Hence, when the opening line of the press release for this report tells us "Personal income decreased $221.8 billion (1.1 percent) in November", they mean that the annualized figure for seasonally adjusted personal income in November, $19,493.3 billion, was $221.8 billion lower, or more than 1.1% less than the annualized personal income figure of $19,715.1 billion extrapolated for October; the actual, unadjusted change in national personal income from October to November is not given...at the same time, annualized disposable personal income, which is income after taxes, fell by more than 1.2%, from an annual rate of $17,495.6 billion in October to an annual rate of $17,277.6 billion in November...those decreases were arrived at after personal income for October was revised down from $19,725.9 billion annually and October's disposable personal income was revised down from $17,515.2 billion annually....the monthly contributors to the change in personal income, which can be seen in the Full Release & Tables (PDF) for this release, are also annualized...in November, the reason for the $221.8 billion annual rate of decrease in personal income were a $163.3 billion annual rate of decrease in proprietors' income, and a $126.7 billion annual rate of decrease in personal current transfer receipts from government programs; wages and salaries, on the other hand, saw an increase at a $39.1 billion annual rate..

For the personal consumption expenditures (PCE) that we're interested in, BEA reports that they decreased at a $63.3 billion rate, or at more than a 0.4% rate, as the annual rate of PCE fell from $14,630.1 billion in October to $14,566.8 billion in November....at the same time, October PCE was revised less than 0.1% lower, from $14,640.5 billion annually to $14,630.1 billion....total personal outlays, which includes interest payments and personal transfer payments in addition to PCE, fell by an annualized $66.8 billion to $15,057.2 billion annually in November, which thus left total personal savings, which is disposable personal income less total outlays, at a $2,220.4 billion annual rate in November, down from the revised $2,371.6 billion in annualized personal savings in October... as a result, the national personal saving rate, which is personal savings as a percentage of disposable personal income, fell to 12.9% in November, from the October savings rate of 13.6%...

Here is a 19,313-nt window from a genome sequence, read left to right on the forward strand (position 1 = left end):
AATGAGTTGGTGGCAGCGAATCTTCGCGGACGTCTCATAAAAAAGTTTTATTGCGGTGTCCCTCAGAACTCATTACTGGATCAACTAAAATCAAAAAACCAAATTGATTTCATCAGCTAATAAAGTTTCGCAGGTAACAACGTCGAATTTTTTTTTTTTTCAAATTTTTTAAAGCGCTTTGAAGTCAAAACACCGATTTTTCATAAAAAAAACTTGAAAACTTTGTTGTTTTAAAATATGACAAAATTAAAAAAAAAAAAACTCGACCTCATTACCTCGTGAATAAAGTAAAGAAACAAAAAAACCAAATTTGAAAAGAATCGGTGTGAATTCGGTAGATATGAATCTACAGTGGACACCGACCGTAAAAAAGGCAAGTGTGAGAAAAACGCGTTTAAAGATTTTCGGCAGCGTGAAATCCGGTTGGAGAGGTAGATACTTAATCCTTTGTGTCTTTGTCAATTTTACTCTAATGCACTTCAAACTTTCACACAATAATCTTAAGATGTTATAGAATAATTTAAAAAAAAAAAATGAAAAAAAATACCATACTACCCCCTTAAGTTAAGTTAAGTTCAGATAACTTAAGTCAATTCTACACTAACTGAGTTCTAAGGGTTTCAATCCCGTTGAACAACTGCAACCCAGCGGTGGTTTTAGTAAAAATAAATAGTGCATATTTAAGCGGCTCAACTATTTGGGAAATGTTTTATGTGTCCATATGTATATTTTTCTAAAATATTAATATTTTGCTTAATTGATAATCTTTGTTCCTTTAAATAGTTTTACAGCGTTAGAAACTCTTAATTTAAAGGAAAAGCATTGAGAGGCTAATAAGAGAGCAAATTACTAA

As you know, before personal consumption expenditures are used in the computation of GDP, they are first adjusted for inflation to give us the real change in consumption, and hence the real change in goods and services that were produced for that consumption....the BEA does that by computing, mostly from CPI source data, a price index for personal consumption expenditures, which is a chained price index based on 2012 prices = 100, and which is included in Table 9 in the pdf for this report...that index rose from 111.688 in October to 111.704 in November, a month over month inflation rate that's statistically +0.014326%, which BEA reports as unchanged, following the unchanged PCE price index they reported for October...applying the actual November inflation adjustment to the nominal change in spending left real PCE down by a rounded 0.4% in November, after October's rounded real PCE growth of 0.3%...notice that when those price indexes are applied to a given month's annualized PCE in current dollars, it yields that month's annualized real PCE in chained 2012 dollars, which are the means that the BEA uses to compare one month's or one quarter's real goods and services produced to another....that result is shown in table 7 of the PDF, where we see that November's chained dollar consumption total works out to 13,040.7 billion annually in 2012 dollars, 0.4466% less than October's 13,099.2 billion, a growth rate that the BEA rounds up and reports as -0.4%...